As a non technical founder, I am trying to manage and align the progress of the non technical team and the technical team towards our milestone. The challenge that I am facing is mapping out the product roadmap. Because of my limited technical knowledge, I can't see as far as I'd like to while taking into account bug fixes or technical challenges that we are facing. I am now working with my technical cofounder more closely in terms of understanding our product's technical stack so that I can better predict the challenges and potential of our product and work together to lay out the roadmap. I was thinking of picking up basic programming so I can at least understand what my dev team is telling me instead of trying to imagine it. Is this the right approach?
As a non-technical product manager who has wrestled with this exact question, I think I can add value to this conversation. Given the answers from other folks, I'll only comment on the aspects of your question that haven't been covered.
Namely, YES, you should pick up basic programming skills if you can spare the time to do so. It will help you in a number of ways, including the ones you alluded to. The more conversant you can be, the fewer instances where you will be confused in meetings with customers (where gathering requirements can get technical). Also, by being more technically competent, you'll spend less energy and time getting explanations and summaries from your tech guys.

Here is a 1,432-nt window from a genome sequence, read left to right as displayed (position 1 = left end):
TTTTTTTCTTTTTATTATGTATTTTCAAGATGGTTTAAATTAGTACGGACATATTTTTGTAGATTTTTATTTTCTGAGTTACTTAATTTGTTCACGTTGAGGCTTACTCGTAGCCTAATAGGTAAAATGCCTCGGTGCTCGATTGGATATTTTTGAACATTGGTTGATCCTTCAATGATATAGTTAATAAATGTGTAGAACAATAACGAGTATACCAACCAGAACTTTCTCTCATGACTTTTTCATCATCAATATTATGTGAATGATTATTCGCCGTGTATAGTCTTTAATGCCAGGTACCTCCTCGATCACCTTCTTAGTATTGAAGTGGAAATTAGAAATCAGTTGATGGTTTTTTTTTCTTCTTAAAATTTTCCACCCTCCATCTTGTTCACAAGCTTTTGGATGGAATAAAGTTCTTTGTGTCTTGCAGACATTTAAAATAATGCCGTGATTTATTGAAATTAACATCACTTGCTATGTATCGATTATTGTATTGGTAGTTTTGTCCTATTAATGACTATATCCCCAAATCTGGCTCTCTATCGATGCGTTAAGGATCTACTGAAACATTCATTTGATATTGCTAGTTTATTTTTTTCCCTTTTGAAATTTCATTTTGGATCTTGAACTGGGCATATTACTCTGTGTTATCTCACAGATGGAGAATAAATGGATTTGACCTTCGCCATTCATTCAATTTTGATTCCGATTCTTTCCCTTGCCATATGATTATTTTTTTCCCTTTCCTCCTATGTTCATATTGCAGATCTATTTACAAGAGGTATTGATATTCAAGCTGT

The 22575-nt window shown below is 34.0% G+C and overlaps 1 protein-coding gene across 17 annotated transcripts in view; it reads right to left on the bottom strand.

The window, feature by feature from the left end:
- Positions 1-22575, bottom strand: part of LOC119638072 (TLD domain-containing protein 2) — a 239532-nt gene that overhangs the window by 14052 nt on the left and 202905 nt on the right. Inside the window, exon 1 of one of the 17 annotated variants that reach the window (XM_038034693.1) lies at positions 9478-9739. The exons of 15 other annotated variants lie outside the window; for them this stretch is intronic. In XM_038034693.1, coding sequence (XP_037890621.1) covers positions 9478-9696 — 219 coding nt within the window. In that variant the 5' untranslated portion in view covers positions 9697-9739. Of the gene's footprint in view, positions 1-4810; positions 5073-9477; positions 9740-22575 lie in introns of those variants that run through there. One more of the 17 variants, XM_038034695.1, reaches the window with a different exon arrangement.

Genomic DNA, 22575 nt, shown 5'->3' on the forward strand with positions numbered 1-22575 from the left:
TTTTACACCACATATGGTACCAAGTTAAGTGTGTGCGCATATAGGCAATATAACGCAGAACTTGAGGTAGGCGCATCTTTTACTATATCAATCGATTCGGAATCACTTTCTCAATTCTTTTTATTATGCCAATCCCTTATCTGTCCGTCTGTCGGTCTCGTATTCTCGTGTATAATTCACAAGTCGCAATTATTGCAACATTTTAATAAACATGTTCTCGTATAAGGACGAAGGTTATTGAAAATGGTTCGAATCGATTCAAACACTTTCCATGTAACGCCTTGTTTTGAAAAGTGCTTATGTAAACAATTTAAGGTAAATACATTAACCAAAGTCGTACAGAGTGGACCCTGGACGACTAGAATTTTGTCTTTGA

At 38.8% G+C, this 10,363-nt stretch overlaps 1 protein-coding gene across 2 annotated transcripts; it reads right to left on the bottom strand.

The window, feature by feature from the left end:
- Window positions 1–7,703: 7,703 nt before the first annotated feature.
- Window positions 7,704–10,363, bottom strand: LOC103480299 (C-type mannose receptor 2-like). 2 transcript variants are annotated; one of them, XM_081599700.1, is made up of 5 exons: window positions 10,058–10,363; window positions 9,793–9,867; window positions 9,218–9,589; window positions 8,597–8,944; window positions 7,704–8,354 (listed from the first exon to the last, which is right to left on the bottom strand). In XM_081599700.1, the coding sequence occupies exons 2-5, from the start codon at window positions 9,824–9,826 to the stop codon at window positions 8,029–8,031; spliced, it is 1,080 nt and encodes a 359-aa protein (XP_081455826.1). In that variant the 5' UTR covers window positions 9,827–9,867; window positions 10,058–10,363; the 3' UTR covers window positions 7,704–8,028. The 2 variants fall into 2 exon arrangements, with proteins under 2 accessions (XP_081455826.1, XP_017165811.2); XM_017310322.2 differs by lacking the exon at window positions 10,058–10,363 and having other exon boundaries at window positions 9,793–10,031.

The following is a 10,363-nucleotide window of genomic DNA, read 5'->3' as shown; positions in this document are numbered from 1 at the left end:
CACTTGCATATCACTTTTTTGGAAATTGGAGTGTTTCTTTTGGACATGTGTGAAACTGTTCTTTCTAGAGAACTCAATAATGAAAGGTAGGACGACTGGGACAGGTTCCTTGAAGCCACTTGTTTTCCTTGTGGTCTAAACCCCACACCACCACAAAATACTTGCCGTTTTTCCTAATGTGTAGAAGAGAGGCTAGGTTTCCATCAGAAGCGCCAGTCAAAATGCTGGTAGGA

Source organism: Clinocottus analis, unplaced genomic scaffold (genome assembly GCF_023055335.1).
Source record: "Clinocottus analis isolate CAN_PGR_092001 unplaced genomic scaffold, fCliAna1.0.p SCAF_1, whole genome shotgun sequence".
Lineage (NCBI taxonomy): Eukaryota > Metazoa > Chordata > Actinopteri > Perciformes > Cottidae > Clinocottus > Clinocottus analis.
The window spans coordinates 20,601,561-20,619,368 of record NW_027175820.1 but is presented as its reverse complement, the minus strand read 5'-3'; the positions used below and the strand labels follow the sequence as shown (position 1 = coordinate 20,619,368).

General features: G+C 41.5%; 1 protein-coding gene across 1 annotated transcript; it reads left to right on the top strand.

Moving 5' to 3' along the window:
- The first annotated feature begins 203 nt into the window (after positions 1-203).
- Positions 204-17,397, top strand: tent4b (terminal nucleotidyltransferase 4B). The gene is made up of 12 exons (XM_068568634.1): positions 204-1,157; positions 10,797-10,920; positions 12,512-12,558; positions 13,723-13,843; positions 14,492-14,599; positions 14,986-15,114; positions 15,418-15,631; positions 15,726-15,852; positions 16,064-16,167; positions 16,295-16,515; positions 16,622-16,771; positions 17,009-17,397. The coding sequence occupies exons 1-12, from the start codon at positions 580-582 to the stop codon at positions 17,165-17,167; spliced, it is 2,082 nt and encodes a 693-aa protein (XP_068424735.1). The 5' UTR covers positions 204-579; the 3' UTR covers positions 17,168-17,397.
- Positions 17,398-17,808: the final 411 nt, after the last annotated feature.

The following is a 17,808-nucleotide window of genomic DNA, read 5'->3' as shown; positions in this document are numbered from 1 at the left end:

You don't need to be a programmer to manage a technical team, especially if you are a competent product manager, who understands the user and business side of the product and roadmap. It's best to ensure you have a solid relationship and good communication with your technical people, especially your technical co-founder.
So, for the most part, learning some code will help YOU a lot. But in terms of management, you wouldn't need to know programming to lead unless your communication/relationships are not as healthy as they should be. Then it can help you cut through some obfuscation behaviors that sometimes come up when business and tech don't work in concert as well as they could.
Final point: learning some programming skills requires time. So does running a startup. It's challenging to do both without sacrificing the quality of your learning, or the outcomes of your efforts. In my opinion, setting aside time for this is only worth it if you have no other options. It seems like you have a technical cofounder that will help you. From a resource standpoint, that is far more effective and less disruptive than learning to code.